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It's Just a Plant: A Children's Story of Marijuana Paperback – April 20, 2006
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From School Library Journal
Kindergarten-Grade 3–It would be helpful to have a book explaining who uses the substance and why, possible reactions, responsibilities, and legal implications, but this picture book is not it. Jackie wakes up late at night and finds her parents smoking pot. They give a simple explanation and promise to talk to her about it the next day, which happens to be Halloween. The awkwardly drawn, full-page art shows Jackie and her mom in odd costumes riding their bikes to see the marijuana farmer, and then to a doctor who explains that some adults use the drug, but that children absolutely should not. When they pass some stores and the child recognizes the now-familiar sweet smell, she sees a group of African-American men smoking. Implausibly, they stop and explain some details about marijuana and hold still when the police arrive. Even more surprising is the officer who explains why the drug is illegal and that people are trying to change the laws; he then lets the young men go with a simple warning.–Susan Lissim, Dwight School, New York City
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A delightful book. It gives a glimpse of what enlightened drug education could be. --Andrew Weil, MD
I highly recommend this little book... It's a jewel. --Ethan Nadelmann, Executive Director, Drug Policy Alliance
Funny.. offbeat... a riot! --The New York Post
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Top Customer Reviews
now i'll tell you why i do not drink. because i was well informed what alcohol was and that although legal for parents, very bad for young growing minds. i always knew that, i knew it when i was 6, and it certainly didn't make me want to drink more. learning about pot the way i did only made me a million times more curious, because the information was so biased it lost its relevancy.
i think the best part about this book is its take on parenting. don't close the door on your child when they ask you the important questions, otherwise they'll have to find it out on their own eventually and there is no chance it will be to taught to them the way you wanted them to know it. make sure they have all the facts.
i think most of us can agree marijuana should be legal, atleast medicinally, and the prohibition of it is outdated and full of conspiracy. hemp is our greatest crop, it can be made into just about any kind of product. imagine how many trees we could have saved if the paper industry just backed off.
i think this book is beneficial because people fear what they are ignorant of and people abuse the forbidden. as an example, when i was younger, probably around 5 or 6, my nonno would put a few drops of wine in my sprite at dinner time. alcohol was never forbidden to me and if i wanted some all i had to do was ask (of course i wasn't given a whole lot, but it's the principle that's important). as a result of this alcohol was never a big deal to me as it was to some of my friends and while they were getting pissed drunk at 13, i would drink an appropriate amount so as to not even get dizzy or abstain all together. the point of the story is that the forbidden is very attractive, and while we all know this, this knowledge isn't put to good use very often. of course there must be forbidden things, that comes with having even an inkling of some sort of morality, which even the most 'amoral' person is guilty of possessing, but to make forbidden something that need not be so is foolish in my eyes. marijuana is less harmful than a lot of glorified substances in society that are much more harmful to a person's health. people fear marijuana for reasons that aren't true, or for no other reason than someone told them it was bad, without any basis.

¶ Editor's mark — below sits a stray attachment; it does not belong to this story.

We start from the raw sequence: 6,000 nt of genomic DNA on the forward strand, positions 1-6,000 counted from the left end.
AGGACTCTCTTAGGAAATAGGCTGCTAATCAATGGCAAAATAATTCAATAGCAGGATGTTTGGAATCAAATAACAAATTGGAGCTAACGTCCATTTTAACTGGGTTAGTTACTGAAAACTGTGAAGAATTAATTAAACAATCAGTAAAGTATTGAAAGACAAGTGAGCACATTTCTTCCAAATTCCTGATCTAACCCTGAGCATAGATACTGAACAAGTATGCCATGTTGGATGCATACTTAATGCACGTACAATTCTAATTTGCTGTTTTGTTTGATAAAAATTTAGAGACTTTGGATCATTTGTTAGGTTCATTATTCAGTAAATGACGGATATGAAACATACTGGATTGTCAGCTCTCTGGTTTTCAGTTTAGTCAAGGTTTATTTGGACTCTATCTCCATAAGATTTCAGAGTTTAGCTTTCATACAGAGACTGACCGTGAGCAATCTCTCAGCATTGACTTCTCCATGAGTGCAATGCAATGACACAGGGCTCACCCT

don't get me wrong, this isn't some tirade of how 'marijuana's so great' or 'kids should all be smoking marijuana' or similar such lines of thought. i believe that all children should have the power of education to help them assess the world and that that education is important is because all children will come into contact with marijuana at one point or another in their lives (some much earlier than others), and i would prefer that they not see it as a big deal. marijuana is just a plant, a very misunderstood plant, and we should be able to see marijuana as just that, a plant, like corn and tomatoes, not through the jaded perception of society that would have us believe it's some scary boogeyman.